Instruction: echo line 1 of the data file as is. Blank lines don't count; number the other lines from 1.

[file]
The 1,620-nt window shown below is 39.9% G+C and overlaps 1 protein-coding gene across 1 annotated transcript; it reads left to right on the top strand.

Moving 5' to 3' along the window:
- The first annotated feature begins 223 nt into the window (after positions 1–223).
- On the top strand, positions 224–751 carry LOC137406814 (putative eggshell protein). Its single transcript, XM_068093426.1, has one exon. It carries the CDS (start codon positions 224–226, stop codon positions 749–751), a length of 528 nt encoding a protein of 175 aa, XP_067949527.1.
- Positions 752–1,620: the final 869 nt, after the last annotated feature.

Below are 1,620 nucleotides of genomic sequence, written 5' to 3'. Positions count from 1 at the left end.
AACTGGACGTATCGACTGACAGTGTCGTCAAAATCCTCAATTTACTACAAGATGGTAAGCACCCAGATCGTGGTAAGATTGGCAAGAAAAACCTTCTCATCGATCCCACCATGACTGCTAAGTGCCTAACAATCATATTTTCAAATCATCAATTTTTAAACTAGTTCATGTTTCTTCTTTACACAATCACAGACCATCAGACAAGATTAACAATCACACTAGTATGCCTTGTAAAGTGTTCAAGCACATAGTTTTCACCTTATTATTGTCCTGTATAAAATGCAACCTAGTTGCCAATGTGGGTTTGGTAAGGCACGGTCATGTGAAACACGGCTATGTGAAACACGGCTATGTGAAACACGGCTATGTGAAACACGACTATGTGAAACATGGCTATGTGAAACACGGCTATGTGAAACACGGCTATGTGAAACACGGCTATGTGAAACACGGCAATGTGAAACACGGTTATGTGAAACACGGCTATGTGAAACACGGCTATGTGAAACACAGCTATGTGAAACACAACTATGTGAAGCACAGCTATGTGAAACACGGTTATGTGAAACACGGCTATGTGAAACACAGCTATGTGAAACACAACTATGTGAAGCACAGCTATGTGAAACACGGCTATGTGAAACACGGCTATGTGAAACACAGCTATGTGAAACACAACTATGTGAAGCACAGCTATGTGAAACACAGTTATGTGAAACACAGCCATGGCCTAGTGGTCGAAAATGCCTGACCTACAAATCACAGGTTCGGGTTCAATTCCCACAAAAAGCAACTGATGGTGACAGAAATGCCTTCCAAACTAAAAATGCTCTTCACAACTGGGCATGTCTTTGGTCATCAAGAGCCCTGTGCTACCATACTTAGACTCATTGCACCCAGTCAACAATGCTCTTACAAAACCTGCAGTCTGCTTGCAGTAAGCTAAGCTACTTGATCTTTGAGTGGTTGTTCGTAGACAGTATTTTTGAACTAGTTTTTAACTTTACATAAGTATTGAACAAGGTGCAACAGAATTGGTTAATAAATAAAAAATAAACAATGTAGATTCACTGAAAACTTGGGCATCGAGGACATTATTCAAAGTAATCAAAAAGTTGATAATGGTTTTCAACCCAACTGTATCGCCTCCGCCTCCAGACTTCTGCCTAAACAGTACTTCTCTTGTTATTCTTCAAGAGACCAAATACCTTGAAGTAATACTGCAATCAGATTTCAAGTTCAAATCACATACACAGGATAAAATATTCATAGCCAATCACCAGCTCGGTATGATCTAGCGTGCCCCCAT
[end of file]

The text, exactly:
The 1,620-nt window shown below is 39.9% G+C and overlaps 1 protein-coding gene across 1 annotated transcript; it reads left to right on the top strand.